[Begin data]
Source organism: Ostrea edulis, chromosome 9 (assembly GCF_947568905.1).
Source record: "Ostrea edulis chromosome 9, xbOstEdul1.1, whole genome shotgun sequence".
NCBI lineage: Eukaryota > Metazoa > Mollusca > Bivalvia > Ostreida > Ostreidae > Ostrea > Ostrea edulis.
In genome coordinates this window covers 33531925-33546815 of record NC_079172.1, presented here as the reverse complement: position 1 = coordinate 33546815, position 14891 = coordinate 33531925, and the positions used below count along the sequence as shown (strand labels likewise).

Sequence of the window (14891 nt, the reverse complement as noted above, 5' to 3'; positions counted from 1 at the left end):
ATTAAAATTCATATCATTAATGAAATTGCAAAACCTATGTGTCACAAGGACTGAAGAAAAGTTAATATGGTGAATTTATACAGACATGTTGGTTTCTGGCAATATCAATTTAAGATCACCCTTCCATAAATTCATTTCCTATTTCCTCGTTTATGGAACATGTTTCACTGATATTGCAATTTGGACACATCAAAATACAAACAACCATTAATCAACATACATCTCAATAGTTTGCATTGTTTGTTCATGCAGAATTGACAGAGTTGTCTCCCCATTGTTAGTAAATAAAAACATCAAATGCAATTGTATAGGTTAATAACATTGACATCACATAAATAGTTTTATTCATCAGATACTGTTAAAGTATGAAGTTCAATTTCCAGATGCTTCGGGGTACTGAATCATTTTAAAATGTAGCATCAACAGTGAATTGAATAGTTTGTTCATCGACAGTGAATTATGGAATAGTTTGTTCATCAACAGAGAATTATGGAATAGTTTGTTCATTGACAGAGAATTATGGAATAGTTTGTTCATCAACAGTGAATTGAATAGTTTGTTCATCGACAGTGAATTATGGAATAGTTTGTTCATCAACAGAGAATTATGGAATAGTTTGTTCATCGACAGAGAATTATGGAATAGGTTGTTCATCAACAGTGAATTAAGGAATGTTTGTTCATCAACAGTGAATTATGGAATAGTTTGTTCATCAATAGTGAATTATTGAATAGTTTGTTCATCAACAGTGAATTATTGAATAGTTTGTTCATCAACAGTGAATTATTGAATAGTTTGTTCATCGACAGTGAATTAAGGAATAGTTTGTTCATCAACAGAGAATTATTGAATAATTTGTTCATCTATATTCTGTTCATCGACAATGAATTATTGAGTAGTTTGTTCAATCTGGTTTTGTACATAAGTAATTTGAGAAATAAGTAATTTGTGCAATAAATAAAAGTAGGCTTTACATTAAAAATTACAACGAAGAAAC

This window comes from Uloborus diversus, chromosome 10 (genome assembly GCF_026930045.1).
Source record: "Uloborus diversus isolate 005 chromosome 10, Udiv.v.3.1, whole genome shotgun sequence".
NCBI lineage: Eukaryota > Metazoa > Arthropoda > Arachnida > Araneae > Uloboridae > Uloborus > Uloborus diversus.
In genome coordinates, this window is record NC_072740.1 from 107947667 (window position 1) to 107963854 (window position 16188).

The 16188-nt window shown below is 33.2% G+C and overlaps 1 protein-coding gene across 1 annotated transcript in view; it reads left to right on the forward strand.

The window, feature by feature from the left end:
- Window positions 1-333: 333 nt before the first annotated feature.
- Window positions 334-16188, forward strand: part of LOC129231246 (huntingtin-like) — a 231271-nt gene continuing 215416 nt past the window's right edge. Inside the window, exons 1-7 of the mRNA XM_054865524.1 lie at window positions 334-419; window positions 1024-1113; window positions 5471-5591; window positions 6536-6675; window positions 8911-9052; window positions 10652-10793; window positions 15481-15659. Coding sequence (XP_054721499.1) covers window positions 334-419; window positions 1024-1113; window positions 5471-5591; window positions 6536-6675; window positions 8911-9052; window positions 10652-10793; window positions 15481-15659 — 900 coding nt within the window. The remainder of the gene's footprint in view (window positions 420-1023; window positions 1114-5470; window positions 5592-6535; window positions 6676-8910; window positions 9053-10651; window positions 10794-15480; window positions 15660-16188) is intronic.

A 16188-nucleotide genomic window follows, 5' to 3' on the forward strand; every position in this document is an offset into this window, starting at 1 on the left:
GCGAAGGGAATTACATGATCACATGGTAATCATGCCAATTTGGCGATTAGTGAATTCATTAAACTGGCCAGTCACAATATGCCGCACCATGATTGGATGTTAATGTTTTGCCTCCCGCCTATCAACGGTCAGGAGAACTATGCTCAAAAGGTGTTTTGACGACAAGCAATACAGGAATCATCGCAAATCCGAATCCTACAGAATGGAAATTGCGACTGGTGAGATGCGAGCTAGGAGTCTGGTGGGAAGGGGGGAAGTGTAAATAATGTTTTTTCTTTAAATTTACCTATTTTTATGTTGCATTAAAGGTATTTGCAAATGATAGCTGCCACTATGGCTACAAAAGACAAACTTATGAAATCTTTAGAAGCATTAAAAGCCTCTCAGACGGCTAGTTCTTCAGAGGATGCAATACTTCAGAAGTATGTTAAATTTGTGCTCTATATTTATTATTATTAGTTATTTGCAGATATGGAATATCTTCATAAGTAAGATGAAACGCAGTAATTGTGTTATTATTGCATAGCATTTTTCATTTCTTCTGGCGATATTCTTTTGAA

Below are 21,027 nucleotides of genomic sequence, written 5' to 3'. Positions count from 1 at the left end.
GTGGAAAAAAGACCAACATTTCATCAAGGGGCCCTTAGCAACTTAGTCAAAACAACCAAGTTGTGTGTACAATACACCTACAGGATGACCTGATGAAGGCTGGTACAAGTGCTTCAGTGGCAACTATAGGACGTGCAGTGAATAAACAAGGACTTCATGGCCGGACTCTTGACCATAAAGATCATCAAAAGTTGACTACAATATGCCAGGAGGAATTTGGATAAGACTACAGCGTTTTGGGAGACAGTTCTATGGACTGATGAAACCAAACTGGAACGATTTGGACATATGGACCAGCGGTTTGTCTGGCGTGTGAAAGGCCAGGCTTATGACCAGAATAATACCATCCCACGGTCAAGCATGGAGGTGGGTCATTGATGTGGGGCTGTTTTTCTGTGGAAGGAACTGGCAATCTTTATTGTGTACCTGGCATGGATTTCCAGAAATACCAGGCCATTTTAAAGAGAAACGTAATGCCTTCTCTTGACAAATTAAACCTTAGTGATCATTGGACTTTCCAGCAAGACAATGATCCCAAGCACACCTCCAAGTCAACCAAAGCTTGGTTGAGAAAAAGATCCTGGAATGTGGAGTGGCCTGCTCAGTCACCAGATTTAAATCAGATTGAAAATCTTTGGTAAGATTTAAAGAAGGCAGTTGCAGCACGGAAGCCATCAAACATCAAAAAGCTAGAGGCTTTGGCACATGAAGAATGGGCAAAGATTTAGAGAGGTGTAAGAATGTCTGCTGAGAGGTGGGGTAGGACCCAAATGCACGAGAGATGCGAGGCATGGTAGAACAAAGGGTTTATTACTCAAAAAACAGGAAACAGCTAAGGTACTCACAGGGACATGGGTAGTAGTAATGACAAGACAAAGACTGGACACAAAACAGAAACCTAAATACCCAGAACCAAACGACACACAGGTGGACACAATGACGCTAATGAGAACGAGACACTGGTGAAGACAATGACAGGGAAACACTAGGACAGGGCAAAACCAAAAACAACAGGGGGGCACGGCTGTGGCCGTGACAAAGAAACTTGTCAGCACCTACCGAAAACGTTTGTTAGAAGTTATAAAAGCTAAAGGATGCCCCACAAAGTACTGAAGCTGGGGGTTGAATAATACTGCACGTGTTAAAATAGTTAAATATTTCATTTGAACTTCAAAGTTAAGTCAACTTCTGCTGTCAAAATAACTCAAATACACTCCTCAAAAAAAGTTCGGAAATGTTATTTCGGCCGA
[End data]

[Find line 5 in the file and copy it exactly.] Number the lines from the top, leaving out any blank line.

Sequence of the window (14891 nt, the reverse complement as noted above, 5' to 3'; positions counted from 1 at the left end):